This is a review of “The Big Book of Brain Games”
Date: October 27, 2020
Best place to buy: Amazon.com
About the original 1000 PlayThinks, Will Shortz of The New York Times said it best: “The most wide-ranging, visually appealing, entertaining, gigantic collection of brainteasers since Sam Loyd’s Cyclopedia of Puzzles almost a century ago.” Inside The Big Book of Brain Games, you will find an obsessive collection of 1,000 challenges, puzzles, riddles, illusions—originals as well as must-do classics. With jampacked pages and a full-color illustration for each entry, the book, opened anywhere, is a call to action. (And it’s guaranteed to make you smarter.) Twelve basic categories include Geometry, Patterns, Numbers, Logic and Probability, and Perception. An easy-to-read key at the top of each game ranks its difficulty on a scale of 1 to 10, while indices in the back cross-reference the puzzles and provide the answers. It’s guaranteed to make you smarter.
What are “PlayThinks”?
1000 PLAYTHINKS is the most compulsive, head-scratching, and–at 5.08 pounds–gargantuan puzzle book ever. An obsessive collection of 1,000 challenges, puzzles, riddles, illusions-both original as well as must-do classics. Jam-packed on the page and illustrated throughout in full-color, with a visual for each entry, the book, opened anywhere, is like a call to action. And once started it’s hard to stop, because at the end of every successfully completed game the puzzle-solver feels smart, successful, and at one with the beauty of mathematics.
Created by Ivan Moscovich, PLAYTHINKS is the first and only book where science, math, and art puzzles all come together. Broken down by chapter, PLAYTHINKS challenges with 12 basic categories, including games of Geometry; Patterns; Numbers; Logic and Probability; and Perception. A special Bonus Round is included for die-hard puzzlers who, after all that, still haven’t had enough. An easy-to-read key at the top of each game ranks its difficulty on a scale of 1 to 10. The lie-flat spiral binding makes the hefty book completely reader-friendly. So do the answers at the back of the book.
What to expect from PlayThinks
To give you an idea, here are 3 examples of the PlayThinks puzzles included in this book, with their corresponding answers:
PlayThinks puzzle 299:
Answer to 299: The only square with a perimeter equal to its area has four sides of 4 units. The only rectangle with that property measures 3 by 6 units.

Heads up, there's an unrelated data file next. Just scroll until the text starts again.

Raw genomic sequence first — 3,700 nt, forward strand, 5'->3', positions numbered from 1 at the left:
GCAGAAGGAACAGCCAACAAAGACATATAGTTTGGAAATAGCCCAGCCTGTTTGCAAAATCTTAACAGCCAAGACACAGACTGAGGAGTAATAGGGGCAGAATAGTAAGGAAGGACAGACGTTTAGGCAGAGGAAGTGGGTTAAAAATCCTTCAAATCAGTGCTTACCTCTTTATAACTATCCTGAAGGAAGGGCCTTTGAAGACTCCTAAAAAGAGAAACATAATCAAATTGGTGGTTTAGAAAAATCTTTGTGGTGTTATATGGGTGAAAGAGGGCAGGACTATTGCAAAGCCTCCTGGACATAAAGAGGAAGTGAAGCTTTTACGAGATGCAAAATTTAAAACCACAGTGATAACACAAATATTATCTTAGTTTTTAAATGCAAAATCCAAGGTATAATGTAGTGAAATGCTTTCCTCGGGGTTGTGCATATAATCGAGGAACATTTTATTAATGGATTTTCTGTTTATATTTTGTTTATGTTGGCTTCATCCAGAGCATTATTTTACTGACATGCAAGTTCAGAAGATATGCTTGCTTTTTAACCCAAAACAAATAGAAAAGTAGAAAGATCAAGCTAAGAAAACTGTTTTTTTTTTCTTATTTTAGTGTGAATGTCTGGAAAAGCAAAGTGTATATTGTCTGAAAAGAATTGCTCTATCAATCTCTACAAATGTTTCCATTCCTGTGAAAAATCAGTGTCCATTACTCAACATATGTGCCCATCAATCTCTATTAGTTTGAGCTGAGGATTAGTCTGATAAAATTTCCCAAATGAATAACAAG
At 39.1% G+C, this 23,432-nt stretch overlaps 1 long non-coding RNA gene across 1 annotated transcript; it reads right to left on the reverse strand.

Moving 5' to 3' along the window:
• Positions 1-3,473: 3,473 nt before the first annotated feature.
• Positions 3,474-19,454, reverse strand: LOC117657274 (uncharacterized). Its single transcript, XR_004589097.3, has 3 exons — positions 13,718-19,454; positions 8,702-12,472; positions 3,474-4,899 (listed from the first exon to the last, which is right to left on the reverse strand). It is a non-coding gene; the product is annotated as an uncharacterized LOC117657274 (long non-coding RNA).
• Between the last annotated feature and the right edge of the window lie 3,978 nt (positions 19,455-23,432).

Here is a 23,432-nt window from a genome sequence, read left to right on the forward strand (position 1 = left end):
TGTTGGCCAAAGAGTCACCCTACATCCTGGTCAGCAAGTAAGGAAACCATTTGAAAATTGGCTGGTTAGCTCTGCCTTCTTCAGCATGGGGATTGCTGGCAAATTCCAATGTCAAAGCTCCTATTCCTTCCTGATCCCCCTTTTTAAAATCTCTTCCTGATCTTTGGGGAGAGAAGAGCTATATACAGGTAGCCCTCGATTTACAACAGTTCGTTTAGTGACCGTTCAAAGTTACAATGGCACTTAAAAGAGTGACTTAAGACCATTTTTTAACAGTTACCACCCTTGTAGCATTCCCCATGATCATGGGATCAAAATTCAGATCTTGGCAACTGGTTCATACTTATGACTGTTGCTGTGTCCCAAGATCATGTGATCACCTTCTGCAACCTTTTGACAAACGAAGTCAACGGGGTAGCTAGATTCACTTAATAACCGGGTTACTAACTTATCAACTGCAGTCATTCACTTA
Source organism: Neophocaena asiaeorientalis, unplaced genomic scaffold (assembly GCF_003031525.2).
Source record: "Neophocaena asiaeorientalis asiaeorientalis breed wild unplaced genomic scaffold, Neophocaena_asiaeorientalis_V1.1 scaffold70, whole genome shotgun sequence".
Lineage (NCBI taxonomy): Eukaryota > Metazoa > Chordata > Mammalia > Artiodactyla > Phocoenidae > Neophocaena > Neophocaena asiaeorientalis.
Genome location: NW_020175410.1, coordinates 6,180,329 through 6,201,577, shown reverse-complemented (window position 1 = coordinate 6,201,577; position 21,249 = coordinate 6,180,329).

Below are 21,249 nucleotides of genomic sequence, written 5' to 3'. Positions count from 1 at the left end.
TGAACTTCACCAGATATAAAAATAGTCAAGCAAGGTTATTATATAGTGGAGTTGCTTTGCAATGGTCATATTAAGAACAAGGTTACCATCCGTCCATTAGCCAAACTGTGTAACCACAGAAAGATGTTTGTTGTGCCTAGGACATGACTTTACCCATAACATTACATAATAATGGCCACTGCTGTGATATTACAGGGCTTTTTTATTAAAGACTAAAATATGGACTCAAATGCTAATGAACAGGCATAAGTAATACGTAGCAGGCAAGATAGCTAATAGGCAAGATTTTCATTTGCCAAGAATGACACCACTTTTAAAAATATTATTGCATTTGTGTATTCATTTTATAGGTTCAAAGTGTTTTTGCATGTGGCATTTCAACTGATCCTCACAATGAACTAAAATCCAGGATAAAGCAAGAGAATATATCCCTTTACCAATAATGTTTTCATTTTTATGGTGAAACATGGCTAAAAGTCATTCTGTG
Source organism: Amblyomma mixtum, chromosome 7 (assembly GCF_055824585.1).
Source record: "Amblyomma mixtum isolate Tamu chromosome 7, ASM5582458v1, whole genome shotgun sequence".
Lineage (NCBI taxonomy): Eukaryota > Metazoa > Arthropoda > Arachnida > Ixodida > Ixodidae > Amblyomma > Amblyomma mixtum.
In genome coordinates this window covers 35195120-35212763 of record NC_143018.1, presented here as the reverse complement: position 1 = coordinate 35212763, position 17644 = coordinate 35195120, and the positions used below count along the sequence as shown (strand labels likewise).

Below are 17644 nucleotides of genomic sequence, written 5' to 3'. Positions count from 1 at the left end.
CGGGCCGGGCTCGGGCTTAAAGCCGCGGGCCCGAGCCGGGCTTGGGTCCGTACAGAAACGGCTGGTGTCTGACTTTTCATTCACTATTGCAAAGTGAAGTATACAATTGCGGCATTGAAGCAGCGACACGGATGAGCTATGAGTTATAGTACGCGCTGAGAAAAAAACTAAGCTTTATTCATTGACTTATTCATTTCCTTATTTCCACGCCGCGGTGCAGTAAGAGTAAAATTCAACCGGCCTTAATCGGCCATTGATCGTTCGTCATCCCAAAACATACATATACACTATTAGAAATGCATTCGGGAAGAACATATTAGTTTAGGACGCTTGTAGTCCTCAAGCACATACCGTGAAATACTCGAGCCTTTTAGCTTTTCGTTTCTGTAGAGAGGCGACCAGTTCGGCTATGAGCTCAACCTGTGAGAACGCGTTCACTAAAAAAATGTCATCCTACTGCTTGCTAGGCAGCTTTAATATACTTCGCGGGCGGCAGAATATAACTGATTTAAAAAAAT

PlayThinks puzzle 422
Answer to 422:
PlayThinks puzzle No. 611:
Answer to 611: 1 + 2 + 3 = 1 X 2 X 3 = 6
The author has an interesting background
Ivan Moscovich is the author of several books on the subjects of science, mathematics, and art. His Mindbenders series was translated into 12 languages. His 1000 PlayThinks became a bestseller. According to Goodreads, he has published 45 distinct works. He is a designer and commercial developer of puzzles, games, toys, and educational aids. He has written many books and is internationally recognized in the toys industry as an innovative inventor.
Ivan Moscovich was born to Jewish Hungarian parents on 14 June 1926 in Novi Sad in the Yugoslav province of Vojvodina. His father was a Hungarian who escaped into Yugoslavia after World War I. Moscovich’s father was a professional painter but opened a photographic studio which he named Photo Ivan after his son. He is often noted as being an industrial designer. Moscovich had a sheltered, middle class childhood.
In 1941, Yugoslavia surrendered unconditionally to the Axis powers during World War II. Hungary occupied Vojvodina. In January 1942, Moscovich’s father was a victim of the Novi Sad massacre. In 1943, Hungary started secret armistice negotiations with the Allied Powers which was discovered by Germany resulting in the German occupation of Vojvodina. Soon after, at the age of 17, Moscovich was taken to the concentration camp at Auschwitz with his grandfather, grandmother and mother. His grandparents were immediately taken to the crematoria and were killed.
Moscovich was subsequently moved to a total of 4 concentration camps and 2 forced work camps, while his mother stayed in Auschwitz. Finally, British soldiers liberated Bergen Belsen in April 1945. Moscovich was sent to Sweden for recuperation before returning home. There he met his mother who was liberated from Mauthausen by US troops.
After the War (1945-1952)
Moscovich got his first job in Yugoslavia. A friend in Marshall Tito’s Ministry of Transport offered him a position repairing Yugoslavia’s railway system which had been damaged during the war.
During the time he worked the position, he received a medal from Marshall Tito himself.
After finishing his university studies in mechanical engineering at the University of Belgrade, he emigrated to Israel, where he initially worked as a research scientist involved in the design of teaching materials, educational aids, and educational games.
Moscovich’s work attracted general interest, which in 1958 resulted in his proposal for the establishment of a novel science museum, the first of its kind in Israel. He became the founder, and later the director, of the Museum of Science and Technology in Tel Aviv. This science museum opened in temporary premises in 1964 and attracted world-wide interest and hundreds of thousands.
The Big Book of Brain Games is where Ivan Moscovich’s science, math, and art puzzles all come together.
Pros and Cons:
This book is guaranteed to give your brain an extreme workout. It will certainly teach you to think “outside the box”.
I cannot think of any.
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